Center of Mass
The center of mass is a very important concept when discussing eclipsing binary stars. It can be thought of as a "balancing point" between two objects of different mass. It is always found on the line between the two objects and is located closer to the more massive object. Stars in a binary sytem will orbit around the center of mass (sometimes referred to as the barycenter).
The simulator to the right allows you to experiment with the masses of two objects and view the location of the center of mass. If the separation distance is set equal to the sum of the masses a relationship between the two masses and the two distances to the center of mass becomes apparent:
m_{1} | = | r_{2} | . |
m_{2} | r_{1} |
If the two masses are equal the center of mass must be halfway between the two masses. If they have different masses, the center of mass is always found closer to the more massive object. When one object is considerably more massive than the other, the center of mass may actually be inside the more massive object.
x_{cm} | = | m_{1}x_{1} + m_{2}x_{2} + m_{3}x_{3} +… |
m_{1} + m_{2} + m_{3} +… |
A general formula for calculating the location of the center of mass is shown to the right. The formula expresses the idea that adding up the product of each mass times its distance from the coordinate system origin and then dividing by the sum of masses gives the center of mass. You are free to place the origin of your coordinate system (the point where x = 0) wherever you wish, however it is usually most convenient to place it where one of the masses is located. We will be looking at the most simple version of the center of mass where there are two objects and we are interested only in one coordinate of the center of mass. One can certainly apply it when there are more than two masses present and they are not located on the same line so that y_{cm} and z_{cm} become significant.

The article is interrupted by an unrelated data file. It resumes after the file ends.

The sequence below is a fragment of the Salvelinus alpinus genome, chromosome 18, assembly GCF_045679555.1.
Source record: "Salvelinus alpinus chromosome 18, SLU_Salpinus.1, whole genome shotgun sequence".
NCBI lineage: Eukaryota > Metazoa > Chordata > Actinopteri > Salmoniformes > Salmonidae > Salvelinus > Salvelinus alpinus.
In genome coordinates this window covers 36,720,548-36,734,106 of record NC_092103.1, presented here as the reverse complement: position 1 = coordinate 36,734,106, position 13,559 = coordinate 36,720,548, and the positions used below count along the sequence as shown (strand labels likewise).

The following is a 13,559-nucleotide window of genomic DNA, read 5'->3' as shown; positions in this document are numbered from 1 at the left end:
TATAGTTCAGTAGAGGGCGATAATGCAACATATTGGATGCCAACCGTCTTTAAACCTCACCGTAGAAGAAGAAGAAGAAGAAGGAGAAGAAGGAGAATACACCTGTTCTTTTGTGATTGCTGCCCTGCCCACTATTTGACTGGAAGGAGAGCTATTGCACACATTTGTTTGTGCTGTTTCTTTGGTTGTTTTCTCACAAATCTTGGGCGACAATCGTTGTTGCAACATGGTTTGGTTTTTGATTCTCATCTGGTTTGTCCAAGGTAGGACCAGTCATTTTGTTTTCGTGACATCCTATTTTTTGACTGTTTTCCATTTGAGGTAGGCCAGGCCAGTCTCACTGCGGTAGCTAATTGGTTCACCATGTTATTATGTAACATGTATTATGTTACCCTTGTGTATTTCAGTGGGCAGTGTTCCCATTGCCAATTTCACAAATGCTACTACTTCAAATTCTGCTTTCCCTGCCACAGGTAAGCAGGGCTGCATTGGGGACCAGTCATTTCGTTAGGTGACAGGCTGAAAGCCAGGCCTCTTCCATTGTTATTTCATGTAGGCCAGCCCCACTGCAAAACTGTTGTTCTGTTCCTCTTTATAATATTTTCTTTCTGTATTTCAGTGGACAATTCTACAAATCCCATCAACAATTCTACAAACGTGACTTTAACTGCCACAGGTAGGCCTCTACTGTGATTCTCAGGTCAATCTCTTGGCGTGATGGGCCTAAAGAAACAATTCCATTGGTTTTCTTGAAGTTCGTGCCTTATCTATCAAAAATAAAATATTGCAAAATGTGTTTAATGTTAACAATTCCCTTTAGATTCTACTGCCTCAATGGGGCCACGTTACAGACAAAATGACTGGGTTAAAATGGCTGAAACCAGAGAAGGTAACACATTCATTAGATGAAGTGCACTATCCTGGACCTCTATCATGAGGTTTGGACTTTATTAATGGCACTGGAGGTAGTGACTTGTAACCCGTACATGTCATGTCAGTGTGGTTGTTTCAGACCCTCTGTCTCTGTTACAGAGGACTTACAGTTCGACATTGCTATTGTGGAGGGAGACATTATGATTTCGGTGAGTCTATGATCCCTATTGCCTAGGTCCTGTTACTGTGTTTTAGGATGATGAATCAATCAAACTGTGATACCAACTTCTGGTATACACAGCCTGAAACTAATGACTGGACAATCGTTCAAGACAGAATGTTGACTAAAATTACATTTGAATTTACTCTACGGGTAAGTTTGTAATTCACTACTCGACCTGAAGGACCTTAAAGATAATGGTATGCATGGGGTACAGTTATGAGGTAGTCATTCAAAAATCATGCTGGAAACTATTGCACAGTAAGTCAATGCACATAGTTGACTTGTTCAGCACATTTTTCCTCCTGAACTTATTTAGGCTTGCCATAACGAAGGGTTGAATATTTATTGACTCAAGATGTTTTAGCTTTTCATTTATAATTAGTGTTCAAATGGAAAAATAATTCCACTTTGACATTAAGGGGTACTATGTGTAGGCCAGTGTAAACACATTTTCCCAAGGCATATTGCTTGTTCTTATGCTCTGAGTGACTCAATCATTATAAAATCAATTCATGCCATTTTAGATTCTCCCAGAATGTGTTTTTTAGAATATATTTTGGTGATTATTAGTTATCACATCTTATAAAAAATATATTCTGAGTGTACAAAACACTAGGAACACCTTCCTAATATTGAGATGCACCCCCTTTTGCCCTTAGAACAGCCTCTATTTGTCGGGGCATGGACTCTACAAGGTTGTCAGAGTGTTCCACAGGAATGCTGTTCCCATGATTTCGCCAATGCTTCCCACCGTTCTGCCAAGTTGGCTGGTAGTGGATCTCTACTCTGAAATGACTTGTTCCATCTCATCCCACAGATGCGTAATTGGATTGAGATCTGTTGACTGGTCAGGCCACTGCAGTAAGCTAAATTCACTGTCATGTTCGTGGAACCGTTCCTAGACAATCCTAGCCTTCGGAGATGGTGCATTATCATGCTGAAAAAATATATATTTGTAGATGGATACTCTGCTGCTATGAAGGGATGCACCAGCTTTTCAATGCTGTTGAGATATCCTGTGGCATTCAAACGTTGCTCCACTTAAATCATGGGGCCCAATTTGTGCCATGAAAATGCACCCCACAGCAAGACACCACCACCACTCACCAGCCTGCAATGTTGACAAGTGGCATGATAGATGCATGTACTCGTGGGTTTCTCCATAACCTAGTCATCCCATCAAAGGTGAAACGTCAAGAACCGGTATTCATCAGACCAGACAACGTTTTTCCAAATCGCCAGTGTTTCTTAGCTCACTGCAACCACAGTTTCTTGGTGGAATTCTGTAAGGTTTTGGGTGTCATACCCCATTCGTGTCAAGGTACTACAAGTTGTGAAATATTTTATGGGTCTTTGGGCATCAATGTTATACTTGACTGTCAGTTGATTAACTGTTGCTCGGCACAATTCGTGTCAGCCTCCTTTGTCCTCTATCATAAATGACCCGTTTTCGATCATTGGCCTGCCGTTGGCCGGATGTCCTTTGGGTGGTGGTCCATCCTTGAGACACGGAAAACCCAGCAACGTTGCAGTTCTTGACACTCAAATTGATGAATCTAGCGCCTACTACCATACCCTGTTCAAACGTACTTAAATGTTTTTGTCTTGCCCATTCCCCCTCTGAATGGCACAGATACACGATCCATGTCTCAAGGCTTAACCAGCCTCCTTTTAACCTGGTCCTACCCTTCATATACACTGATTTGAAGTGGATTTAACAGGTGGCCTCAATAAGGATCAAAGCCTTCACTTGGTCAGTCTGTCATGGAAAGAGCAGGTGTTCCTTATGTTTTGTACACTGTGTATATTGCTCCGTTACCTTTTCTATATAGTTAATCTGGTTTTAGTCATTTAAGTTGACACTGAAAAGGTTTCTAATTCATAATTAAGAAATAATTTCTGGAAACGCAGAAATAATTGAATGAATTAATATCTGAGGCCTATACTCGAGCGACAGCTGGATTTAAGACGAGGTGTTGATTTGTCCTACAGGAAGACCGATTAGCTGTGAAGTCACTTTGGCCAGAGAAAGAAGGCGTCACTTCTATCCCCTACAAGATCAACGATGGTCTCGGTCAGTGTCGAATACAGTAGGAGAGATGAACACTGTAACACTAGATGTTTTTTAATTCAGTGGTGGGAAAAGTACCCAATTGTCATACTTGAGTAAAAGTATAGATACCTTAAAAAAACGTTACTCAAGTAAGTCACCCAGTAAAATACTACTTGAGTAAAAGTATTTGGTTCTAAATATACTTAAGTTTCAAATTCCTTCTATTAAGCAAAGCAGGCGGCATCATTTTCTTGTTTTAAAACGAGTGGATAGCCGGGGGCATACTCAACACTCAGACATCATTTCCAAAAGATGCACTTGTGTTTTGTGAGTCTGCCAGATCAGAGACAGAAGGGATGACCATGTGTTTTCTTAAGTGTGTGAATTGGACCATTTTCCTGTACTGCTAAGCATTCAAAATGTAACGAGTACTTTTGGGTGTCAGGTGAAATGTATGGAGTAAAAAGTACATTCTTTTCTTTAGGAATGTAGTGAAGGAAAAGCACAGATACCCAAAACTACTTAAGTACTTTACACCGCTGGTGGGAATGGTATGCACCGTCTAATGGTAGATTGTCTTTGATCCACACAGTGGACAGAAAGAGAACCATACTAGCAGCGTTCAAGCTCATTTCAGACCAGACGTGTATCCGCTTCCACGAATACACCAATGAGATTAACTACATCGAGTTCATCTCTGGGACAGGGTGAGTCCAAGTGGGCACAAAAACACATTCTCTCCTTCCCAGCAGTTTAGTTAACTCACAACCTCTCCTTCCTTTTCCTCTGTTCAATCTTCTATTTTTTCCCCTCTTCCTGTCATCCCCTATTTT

Using the simple two mass case, let one member of a binary star system have a mass of 10 M_{}, the other a mass of 2 M_{}, and the stars an average separation of 8 AU. (Note that the symbol stands for solar units, so that 1 M_{} is the mass of our sun.) The center of mass is then
x_{cm} | = | (10 M_{}) (0 AU) + (2 M_{})(8 AU) | = | 1.33 AU |
(10 M_{}+ 2 M_{}) |
the origin of the coordinate system is placed at the location of the 10 M_{} star.
Estimate the location of the center of mass (relative to the first star) for each of the following binary systems simply using your physical intuition. Then perform an exact calculation and then check your answer in the simulator.
- Two 5 M_{} stars 8 AU apart.
- A 6 M_{} star and a 3 M_{} star 9 AU apart.
- A 1 M_{} star and a 7 M_{} star 12 AU apart.